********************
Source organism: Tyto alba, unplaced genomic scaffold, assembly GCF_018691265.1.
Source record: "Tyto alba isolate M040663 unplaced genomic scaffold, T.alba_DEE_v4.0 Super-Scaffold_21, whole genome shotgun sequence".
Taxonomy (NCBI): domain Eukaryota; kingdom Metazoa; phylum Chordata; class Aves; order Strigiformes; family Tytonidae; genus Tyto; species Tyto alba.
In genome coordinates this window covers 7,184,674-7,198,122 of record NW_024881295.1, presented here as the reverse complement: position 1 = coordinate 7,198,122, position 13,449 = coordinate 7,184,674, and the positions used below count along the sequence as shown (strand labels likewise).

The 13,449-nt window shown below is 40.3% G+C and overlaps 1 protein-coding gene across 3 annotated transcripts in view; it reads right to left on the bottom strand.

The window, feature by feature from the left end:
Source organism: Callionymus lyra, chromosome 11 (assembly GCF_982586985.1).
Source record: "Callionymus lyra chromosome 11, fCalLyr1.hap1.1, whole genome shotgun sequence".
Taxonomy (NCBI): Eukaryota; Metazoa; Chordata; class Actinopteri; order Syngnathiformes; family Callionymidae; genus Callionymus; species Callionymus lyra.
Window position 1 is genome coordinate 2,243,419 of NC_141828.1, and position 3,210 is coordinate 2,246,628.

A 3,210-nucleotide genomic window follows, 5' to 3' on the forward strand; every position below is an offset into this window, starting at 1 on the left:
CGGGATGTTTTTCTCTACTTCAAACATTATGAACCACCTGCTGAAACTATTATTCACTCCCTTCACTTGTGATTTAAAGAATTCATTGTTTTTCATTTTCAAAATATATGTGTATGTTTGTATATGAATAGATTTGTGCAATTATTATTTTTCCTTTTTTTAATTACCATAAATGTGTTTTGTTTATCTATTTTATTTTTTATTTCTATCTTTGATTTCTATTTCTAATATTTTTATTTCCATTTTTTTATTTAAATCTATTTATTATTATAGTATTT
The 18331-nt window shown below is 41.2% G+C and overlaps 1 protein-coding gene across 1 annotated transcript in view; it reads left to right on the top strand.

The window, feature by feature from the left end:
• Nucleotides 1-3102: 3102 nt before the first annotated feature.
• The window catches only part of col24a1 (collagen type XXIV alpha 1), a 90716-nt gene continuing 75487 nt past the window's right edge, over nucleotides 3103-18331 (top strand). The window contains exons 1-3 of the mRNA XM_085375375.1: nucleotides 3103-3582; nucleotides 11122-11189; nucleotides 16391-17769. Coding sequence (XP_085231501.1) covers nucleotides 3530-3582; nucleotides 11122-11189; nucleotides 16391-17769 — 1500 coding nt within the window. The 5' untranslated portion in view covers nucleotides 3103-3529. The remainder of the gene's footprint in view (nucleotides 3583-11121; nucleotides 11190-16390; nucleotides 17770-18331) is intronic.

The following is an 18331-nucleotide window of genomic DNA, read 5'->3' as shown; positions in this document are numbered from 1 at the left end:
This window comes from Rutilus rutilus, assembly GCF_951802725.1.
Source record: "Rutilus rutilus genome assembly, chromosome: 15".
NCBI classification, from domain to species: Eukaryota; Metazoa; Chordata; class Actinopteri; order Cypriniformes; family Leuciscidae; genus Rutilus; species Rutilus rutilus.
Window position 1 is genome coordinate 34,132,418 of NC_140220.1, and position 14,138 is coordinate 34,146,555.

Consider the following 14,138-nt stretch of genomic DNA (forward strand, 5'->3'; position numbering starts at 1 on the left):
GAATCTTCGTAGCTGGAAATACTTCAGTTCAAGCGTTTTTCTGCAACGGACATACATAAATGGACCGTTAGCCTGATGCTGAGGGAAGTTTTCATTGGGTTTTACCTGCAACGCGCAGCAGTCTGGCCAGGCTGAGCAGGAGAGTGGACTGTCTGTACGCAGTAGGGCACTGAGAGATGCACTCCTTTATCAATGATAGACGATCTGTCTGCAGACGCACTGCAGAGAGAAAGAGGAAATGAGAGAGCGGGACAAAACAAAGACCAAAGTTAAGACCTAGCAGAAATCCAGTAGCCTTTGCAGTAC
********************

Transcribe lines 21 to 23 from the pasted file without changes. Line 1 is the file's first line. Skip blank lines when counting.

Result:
Window position 1 is genome coordinate 34,132,418 of NC_140220.1, and position 14,138 is coordinate 34,146,555.

Consider the following 14,138-nt stretch of genomic DNA (forward strand, 5'->3'; position numbering starts at 1 on the left):
GAATCTTCGTAGCTGGAAATACTTCAGTTCAAGCGTTTTTCTGCAACGGACATACATAAATGGACCGTTAGCCTGATGCTGAGGGAAGTTTTCATTGGGTTTTACCTGCAACGCGCAGCAGTCTGGCCAGGCTGAGCAGGAGAGTGGACTGTCTGTACGCAGTAGGGCACTGAGAGATGCACTCCTTTATCAATGATAGACGATCTGTCTGCAGACGCACTGCAGAGAGAAAGAGGAAATGAGAGAGCGGGACAAAACAAAGACCAAAGTTAAGACCTAGCAGAAATCCAGTAGCCTTTGCAGTAC